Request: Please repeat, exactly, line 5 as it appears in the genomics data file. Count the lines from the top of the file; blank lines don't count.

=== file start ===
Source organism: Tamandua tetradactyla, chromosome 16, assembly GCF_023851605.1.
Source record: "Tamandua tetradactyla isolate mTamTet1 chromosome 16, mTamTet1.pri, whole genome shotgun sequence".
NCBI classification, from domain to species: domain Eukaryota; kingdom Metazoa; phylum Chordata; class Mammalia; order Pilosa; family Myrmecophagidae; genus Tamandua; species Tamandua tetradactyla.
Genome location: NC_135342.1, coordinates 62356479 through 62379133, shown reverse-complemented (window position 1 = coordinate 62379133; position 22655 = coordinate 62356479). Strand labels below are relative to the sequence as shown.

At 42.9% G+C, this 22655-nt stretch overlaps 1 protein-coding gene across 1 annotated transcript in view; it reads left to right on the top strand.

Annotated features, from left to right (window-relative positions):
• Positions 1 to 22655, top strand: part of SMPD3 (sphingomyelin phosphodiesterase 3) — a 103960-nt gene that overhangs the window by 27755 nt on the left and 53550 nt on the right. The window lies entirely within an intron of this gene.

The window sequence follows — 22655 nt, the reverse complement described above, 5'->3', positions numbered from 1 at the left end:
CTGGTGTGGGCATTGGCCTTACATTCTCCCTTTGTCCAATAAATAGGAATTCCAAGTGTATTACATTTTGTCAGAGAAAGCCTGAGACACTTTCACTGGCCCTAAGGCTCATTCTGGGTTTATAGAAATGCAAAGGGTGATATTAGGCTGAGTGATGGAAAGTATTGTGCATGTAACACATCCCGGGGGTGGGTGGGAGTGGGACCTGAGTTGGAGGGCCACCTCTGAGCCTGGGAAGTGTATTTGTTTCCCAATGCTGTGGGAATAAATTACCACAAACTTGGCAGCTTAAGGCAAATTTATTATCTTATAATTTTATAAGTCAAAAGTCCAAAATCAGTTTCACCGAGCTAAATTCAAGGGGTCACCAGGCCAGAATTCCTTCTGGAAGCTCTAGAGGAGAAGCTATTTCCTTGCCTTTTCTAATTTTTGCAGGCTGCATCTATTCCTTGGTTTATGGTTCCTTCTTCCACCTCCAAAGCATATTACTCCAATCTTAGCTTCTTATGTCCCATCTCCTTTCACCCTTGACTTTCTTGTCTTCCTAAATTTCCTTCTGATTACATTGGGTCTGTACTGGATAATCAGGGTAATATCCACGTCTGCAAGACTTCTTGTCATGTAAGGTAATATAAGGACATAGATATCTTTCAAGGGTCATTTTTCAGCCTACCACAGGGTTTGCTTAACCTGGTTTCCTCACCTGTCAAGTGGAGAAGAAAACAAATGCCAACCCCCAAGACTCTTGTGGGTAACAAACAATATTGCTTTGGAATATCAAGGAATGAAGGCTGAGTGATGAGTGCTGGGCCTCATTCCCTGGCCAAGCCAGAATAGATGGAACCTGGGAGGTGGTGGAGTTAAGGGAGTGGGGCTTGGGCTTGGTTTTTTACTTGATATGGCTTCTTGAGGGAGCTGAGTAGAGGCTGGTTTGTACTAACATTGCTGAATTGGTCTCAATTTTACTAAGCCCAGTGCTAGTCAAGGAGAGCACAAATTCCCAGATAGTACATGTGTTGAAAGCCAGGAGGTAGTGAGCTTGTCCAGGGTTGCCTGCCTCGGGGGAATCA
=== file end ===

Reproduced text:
At 42.9% G+C, this 22655-nt stretch overlaps 1 protein-coding gene across 1 annotated transcript in view; it reads left to right on the top strand.